Then, in 2016, the arrangement fell apart. The killing of Burhan Wani unleashed a tide of rage, led by Islamists who believed then chief minister Mehbooba Mufti had betrayed their cause by allying with the BJP. Dujana emerged, at Wani's funeral, as public figure — leading the crowd's demand for an Islamic State.
In his book, Rudad-e Qafas, Geelani had prophesied just this: "It is as difficult for a Muslim to live among non-Muslims as it is for a fish to live in a desert." He would later explain, "In the absence of an Islamic polity, it is difficult for Muslims to lead their lives entirely in accordance with the rules of Islam."
For Habba Khatun, that claim would have been meaningless. For a new generation of Islamists, it’s the plain truth.
In a hairdresser’s salon in Srinagar, as a queue of brides-to-be wait for his attention, Arshid Lone attempts to explain his deep resentment against India’s de-operationalisation of Article 370. "I know India took away much of the power Article 370 gave our legislative Assembly decades ago," he says, "and I know that little will change here, in terms of law or ground realities." But, he continues, Article 370 was important "as a symbol that India understood, and respected, our identity".
"The prime minister has trampled on our honour," he says, "I don’t think Indians understand that."
Kashmir’s red flag, though, isn't the insignia of those spearheading anti-India protests. Srinagar's Soura neighbourhood, the one area that has seen demonstrations on a significant scale, has protesters flying the flags of the Jaish-e-Mohammed, the Islamic State, and even Pakistan — but the one symbolising Kashmir’s special status was nowhere to be seen.
In Budgam this week, local Shia residents who were allowed to march to commemorate the martyrdom of the Imam Ali Ibn Abi Talib — the grandson of the Prophet Muhammad — shouted slogans hailing the memory of the jihadist Zakir Ahmed Bhat, also known as Zakir Musa, who was shot dead in May.
Even though Bhat led the Ansar Ghazwa’tul Hind — an affiliate of the Al-Qaeda, which in turn views Shi'as as heretics, and had been responsible for a series of genocidal attacks on them — he was valourised as a hero who fought Hindu hegemony.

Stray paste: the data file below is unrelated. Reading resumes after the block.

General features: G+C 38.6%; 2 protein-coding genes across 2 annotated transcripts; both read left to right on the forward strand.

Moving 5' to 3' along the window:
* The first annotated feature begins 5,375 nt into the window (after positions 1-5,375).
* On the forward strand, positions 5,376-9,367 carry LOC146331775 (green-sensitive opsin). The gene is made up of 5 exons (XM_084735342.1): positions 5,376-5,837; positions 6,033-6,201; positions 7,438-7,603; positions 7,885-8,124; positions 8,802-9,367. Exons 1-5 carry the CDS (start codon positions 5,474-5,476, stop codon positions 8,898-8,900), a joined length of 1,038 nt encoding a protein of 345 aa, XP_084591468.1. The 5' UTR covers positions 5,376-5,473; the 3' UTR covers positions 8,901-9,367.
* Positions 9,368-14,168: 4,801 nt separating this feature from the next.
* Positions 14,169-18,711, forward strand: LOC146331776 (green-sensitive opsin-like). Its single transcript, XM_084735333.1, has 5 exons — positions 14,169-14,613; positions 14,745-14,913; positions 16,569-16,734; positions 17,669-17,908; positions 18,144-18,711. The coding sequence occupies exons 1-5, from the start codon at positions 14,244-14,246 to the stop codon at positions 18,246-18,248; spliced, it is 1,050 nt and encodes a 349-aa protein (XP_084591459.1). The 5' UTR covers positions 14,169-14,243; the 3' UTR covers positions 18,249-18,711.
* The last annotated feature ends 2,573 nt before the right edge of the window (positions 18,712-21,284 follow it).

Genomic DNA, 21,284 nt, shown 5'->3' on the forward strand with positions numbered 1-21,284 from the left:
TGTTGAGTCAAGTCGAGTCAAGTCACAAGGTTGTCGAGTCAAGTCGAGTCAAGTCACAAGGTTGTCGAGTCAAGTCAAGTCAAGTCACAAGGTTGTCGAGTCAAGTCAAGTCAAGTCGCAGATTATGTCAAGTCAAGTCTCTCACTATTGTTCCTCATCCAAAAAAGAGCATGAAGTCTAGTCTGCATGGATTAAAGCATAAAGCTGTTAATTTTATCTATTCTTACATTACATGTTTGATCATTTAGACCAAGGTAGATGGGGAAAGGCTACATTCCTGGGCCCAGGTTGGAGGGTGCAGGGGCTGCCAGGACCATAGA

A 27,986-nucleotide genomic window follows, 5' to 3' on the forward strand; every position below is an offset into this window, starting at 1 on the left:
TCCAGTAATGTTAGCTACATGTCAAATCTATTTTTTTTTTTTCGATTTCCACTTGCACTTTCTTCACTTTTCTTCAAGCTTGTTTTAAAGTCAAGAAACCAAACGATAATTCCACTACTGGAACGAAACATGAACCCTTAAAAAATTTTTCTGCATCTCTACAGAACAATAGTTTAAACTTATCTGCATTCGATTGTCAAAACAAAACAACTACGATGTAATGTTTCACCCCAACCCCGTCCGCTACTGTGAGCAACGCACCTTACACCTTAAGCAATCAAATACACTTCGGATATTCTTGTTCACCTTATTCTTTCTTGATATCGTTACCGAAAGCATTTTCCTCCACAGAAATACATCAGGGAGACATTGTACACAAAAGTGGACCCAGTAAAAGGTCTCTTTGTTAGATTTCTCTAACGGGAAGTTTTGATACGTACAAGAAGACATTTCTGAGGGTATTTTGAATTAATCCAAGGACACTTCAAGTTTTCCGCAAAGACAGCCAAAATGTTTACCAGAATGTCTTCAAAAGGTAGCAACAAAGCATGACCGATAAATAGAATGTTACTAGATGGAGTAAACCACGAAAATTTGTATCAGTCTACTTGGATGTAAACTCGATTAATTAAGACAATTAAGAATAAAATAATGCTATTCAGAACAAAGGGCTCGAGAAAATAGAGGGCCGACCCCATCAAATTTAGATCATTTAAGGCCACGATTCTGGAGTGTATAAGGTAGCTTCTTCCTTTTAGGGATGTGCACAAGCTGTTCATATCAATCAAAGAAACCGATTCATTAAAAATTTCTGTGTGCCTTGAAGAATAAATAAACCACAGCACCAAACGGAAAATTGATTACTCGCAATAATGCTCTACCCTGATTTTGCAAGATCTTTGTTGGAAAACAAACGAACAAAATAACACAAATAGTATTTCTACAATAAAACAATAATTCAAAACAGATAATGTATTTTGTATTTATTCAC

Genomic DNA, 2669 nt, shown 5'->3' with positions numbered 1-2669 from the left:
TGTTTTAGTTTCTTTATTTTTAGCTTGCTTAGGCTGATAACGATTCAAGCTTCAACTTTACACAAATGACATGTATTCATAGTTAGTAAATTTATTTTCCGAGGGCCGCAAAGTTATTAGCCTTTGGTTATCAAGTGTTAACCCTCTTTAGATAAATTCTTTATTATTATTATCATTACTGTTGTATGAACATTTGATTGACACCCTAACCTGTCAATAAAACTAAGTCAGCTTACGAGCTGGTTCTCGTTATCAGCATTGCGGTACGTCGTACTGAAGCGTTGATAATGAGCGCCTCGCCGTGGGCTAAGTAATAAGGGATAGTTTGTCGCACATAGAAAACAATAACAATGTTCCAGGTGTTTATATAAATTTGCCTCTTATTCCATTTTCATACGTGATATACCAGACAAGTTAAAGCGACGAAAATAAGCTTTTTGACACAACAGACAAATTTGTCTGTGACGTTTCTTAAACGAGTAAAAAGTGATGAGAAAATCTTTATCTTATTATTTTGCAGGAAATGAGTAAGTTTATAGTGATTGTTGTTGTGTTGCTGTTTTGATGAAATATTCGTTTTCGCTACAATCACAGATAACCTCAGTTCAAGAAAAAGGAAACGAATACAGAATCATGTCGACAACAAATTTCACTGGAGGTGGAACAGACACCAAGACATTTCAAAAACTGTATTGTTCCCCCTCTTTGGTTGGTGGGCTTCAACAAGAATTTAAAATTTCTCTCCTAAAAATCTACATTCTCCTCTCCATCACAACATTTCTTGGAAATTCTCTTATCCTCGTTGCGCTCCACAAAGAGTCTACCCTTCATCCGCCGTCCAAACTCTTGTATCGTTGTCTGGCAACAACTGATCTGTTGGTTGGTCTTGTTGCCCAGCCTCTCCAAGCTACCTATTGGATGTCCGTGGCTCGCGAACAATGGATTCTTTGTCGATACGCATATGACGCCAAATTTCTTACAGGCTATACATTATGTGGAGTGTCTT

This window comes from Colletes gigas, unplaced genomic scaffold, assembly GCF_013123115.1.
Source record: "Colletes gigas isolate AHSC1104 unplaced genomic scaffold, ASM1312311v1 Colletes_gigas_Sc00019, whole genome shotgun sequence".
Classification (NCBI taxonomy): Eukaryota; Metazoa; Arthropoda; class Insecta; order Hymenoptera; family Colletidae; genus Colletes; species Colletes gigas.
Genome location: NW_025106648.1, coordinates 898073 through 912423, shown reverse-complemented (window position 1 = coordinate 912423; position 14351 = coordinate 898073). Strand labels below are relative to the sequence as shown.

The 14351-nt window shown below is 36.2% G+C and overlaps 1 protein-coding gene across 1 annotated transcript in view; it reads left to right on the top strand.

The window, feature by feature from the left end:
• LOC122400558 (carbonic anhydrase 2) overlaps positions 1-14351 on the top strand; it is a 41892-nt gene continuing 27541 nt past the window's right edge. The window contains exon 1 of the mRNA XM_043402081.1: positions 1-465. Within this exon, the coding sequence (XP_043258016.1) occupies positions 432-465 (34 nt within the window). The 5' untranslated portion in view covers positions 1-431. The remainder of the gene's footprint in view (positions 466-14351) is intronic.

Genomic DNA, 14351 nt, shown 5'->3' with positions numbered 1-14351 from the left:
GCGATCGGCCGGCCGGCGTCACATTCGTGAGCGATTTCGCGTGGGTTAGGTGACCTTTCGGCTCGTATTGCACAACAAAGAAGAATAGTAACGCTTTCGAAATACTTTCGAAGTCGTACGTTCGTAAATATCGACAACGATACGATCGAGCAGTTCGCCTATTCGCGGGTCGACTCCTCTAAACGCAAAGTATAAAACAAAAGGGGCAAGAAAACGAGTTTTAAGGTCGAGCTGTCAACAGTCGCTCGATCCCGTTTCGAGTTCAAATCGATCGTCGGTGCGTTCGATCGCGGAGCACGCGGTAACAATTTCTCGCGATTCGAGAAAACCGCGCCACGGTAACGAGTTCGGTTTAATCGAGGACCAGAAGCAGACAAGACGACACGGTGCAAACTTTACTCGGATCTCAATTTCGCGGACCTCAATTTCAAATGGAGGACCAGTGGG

Promises of jobs and development — made by successive governments since 1997 — are met with scepticism. "Even if the government hires tens of thousands of people," says unemployed engineering graduate Mushtaq Ahmed, who works as an auto-rickshaw driver, "We’re going to be competing for those jobs with people from across India, now."
For him, the notion that development and governance might temper hatred of India is an illusion. "The truth," says Ahmed, "is that India has declared war on Islam. There is no choice for us but to fight."
In the spring of 1990, two young men walked into a home in the small village of Keegam, near Shopian, and shot dead the elderly gentleman sitting reading in his living room at point-blank range. Abdul Sattar Ranjoor, a poet and communist activist who had fought for Kashmir's independence, was targeted because of his long-standing opposition to Islamism.
He had written:
"The order of the world will turn, and hunger will disappear;
The poor should keep heart, for there is a new paradise being built in Kashmir"
Few of the young men in Keegam today know of Ranjoor, or his corpus of work. They do tell the stories, though, of Manzoor Ahmad Bhat, shot dead by police during 2016, and of Bilal Bhat, a local Hizbul Mujahideen jihadist killed this summer. The battle between Indian troops and Ansar Ghazwa’tul Hind jihadists Shaukat Ahmad, Azad Ahmad Khanday, Suhail Yusuf and Rafi Hassan Mir, is told with the dramatic verve of a medieval passion.
Prime Minister Narendra Modi's Kashmir policy offers a big idea: that development, governance and order can replace the ethnic-nationalist impulses on which its politics has been founded. Kashmir's young Islamists are just as convinced that both time and god are on their side.
Updated Date: Sep 10, 2019 16:44:23 IST